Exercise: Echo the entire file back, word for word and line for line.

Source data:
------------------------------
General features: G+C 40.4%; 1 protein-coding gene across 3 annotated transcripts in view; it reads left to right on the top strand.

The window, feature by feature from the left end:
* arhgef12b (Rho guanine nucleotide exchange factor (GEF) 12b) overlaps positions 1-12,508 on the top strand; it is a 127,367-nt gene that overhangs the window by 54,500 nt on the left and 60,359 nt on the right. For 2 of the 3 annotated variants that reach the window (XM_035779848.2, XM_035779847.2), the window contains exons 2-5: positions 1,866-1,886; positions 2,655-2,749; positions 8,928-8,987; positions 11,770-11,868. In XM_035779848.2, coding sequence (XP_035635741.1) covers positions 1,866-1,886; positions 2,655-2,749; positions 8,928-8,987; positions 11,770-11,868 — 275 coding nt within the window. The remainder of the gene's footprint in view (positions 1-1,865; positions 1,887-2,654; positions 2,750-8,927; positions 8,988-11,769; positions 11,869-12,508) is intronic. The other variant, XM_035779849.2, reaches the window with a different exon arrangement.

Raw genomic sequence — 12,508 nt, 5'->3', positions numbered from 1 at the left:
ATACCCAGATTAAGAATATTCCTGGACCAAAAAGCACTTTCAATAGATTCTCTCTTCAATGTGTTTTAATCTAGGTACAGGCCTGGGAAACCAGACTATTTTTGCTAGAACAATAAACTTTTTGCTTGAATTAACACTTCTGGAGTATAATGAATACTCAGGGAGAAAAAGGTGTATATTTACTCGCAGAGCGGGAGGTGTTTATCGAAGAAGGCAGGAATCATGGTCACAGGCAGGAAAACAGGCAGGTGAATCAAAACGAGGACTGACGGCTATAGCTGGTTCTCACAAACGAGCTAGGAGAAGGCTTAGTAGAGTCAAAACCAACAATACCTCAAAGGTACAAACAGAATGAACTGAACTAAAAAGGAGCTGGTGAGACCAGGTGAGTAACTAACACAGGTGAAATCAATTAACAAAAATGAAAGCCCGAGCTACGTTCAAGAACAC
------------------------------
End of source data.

General features: G+C 40.4%; 1 protein-coding gene across 3 annotated transcripts in view; it reads left to right on the top strand.

The window, feature by feature from the left end:
* arhgef12b (Rho guanine nucleotide exchange factor (GEF) 12b) overlaps positions 1-12,508 on the top strand; it is a 127,367-nt gene that overhangs the window by 54,500 nt on the left and 60,359 nt on the right. For 2 of the 3 annotated variants that reach the window (XM_035779848.2, XM_035779847.2), the window contains exons 2-5: positions 1,866-1,886; positions 2,655-2,749; positions 8,928-8,987; positions 11,770-11,868. In XM_035779848.2, coding sequence (XP_035635741.1) covers positions 1,866-1,886; positions 2,655-2,749; positions 8,928-8,987; positions 11,770-11,868 — 275 coding nt within the window. The remainder of the gene's footprint in view (positions 1-1,865; positions 1,887-2,654; positions 2,750-8,927; positions 8,988-11,769; positions 11,869-12,508) is intronic. The other variant, XM_035779849.2, reaches the window with a different exon arrangement.

Raw genomic sequence — 12,508 nt, 5'->3', positions numbered from 1 at the left:
ATACCCAGATTAAGAATATTCCTGGACCAAAAAGCACTTTCAATAGATTCTCTCTTCAATGTGTTTTAATCTAGGTACAGGCCTGGGAAACCAGACTATTTTTGCTAGAACAATAAACTTTTTGCTTGAATTAACACTTCTGGAGTATAATGAATACTCAGGGAGAAAAAGGTGTATATTTACTCGCAGAGCGGGAGGTGTTTATCGAAGAAGGCAGGAATCATGGTCACAGGCAGGAAAACAGGCAGGTGAATCAAAACGAGGACTGACGGCTATAGCTGGTTCTCACAAACGAGCTAGGAGAAGGCTTAGTAGAGTCAAAACCAACAATACCTCAAAGGTACAAACAGAATGAACTGAACTAAAAAGGAGCTGGTGAGACCAGGTGAGTAACTAACACAGGTGAAATCAATTAACAAAAATGAAAGCCCGAGCTACGTTCAAGAACAC